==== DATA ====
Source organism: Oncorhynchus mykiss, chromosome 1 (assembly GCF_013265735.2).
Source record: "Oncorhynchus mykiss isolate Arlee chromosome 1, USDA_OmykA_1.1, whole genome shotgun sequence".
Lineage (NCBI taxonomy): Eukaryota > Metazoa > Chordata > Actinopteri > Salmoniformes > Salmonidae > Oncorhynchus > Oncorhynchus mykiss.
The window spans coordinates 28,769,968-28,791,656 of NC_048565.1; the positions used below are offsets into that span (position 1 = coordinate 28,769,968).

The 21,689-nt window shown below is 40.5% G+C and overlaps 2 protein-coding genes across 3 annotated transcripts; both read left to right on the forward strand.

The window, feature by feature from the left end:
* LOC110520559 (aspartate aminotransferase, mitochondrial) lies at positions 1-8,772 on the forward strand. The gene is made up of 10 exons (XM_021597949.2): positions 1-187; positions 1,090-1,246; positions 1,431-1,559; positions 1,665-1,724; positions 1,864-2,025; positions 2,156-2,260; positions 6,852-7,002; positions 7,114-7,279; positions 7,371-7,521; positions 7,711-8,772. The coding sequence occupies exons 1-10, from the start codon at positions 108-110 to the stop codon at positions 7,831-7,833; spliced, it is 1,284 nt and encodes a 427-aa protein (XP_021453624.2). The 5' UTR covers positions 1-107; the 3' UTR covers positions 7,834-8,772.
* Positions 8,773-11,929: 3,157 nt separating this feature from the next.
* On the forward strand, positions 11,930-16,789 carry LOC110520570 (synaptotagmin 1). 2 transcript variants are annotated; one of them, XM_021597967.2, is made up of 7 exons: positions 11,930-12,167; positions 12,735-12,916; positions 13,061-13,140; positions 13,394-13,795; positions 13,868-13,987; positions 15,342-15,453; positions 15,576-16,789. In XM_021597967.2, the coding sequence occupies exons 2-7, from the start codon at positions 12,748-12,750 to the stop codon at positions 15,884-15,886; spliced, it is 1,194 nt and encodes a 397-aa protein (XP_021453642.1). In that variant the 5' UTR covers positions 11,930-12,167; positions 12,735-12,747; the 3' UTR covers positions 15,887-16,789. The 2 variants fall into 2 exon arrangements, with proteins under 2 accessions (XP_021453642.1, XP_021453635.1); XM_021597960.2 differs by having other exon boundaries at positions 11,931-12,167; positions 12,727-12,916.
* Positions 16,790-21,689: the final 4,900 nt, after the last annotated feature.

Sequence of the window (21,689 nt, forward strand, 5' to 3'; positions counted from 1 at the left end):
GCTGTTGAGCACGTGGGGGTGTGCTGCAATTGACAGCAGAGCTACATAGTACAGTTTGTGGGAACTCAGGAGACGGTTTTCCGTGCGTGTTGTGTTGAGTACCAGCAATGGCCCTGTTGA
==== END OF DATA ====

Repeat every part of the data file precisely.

Source organism: Oncorhynchus mykiss, chromosome 1 (assembly GCF_013265735.2).
Source record: "Oncorhynchus mykiss isolate Arlee chromosome 1, USDA_OmykA_1.1, whole genome shotgun sequence".
Lineage (NCBI taxonomy): Eukaryota > Metazoa > Chordata > Actinopteri > Salmoniformes > Salmonidae > Oncorhynchus > Oncorhynchus mykiss.
The window spans coordinates 28,769,968-28,791,656 of NC_048565.1; the positions used below are offsets into that span (position 1 = coordinate 28,769,968).

The 21,689-nt window shown below is 40.5% G+C and overlaps 2 protein-coding genes across 3 annotated transcripts; both read left to right on the forward strand.

The window, feature by feature from the left end:
* LOC110520559 (aspartate aminotransferase, mitochondrial) lies at positions 1-8,772 on the forward strand. The gene is made up of 10 exons (XM_021597949.2): positions 1-187; positions 1,090-1,246; positions 1,431-1,559; positions 1,665-1,724; positions 1,864-2,025; positions 2,156-2,260; positions 6,852-7,002; positions 7,114-7,279; positions 7,371-7,521; positions 7,711-8,772. The coding sequence occupies exons 1-10, from the start codon at positions 108-110 to the stop codon at positions 7,831-7,833; spliced, it is 1,284 nt and encodes a 427-aa protein (XP_021453624.2). The 5' UTR covers positions 1-107; the 3' UTR covers positions 7,834-8,772.
* Positions 8,773-11,929: 3,157 nt separating this feature from the next.
* On the forward strand, positions 11,930-16,789 carry LOC110520570 (synaptotagmin 1). 2 transcript variants are annotated; one of them, XM_021597967.2, is made up of 7 exons: positions 11,930-12,167; positions 12,735-12,916; positions 13,061-13,140; positions 13,394-13,795; positions 13,868-13,987; positions 15,342-15,453; positions 15,576-16,789. In XM_021597967.2, the coding sequence occupies exons 2-7, from the start codon at positions 12,748-12,750 to the stop codon at positions 15,884-15,886; spliced, it is 1,194 nt and encodes a 397-aa protein (XP_021453642.1). In that variant the 5' UTR covers positions 11,930-12,167; positions 12,735-12,747; the 3' UTR covers positions 15,887-16,789. The 2 variants fall into 2 exon arrangements, with proteins under 2 accessions (XP_021453642.1, XP_021453635.1); XM_021597960.2 differs by having other exon boundaries at positions 11,931-12,167; positions 12,727-12,916.
* Positions 16,790-21,689: the final 4,900 nt, after the last annotated feature.

Sequence of the window (21,689 nt, forward strand, 5' to 3'; positions counted from 1 at the left end):
GCTGTTGAGCACGTGGGGGTGTGCTGCAATTGACAGCAGAGCTACATAGTACAGTTTGTGGGAACTCAGGAGACGGTTTTCCGTGCGTGTTGTGTTGAGTACCAGCAATGGCCCTGTTGA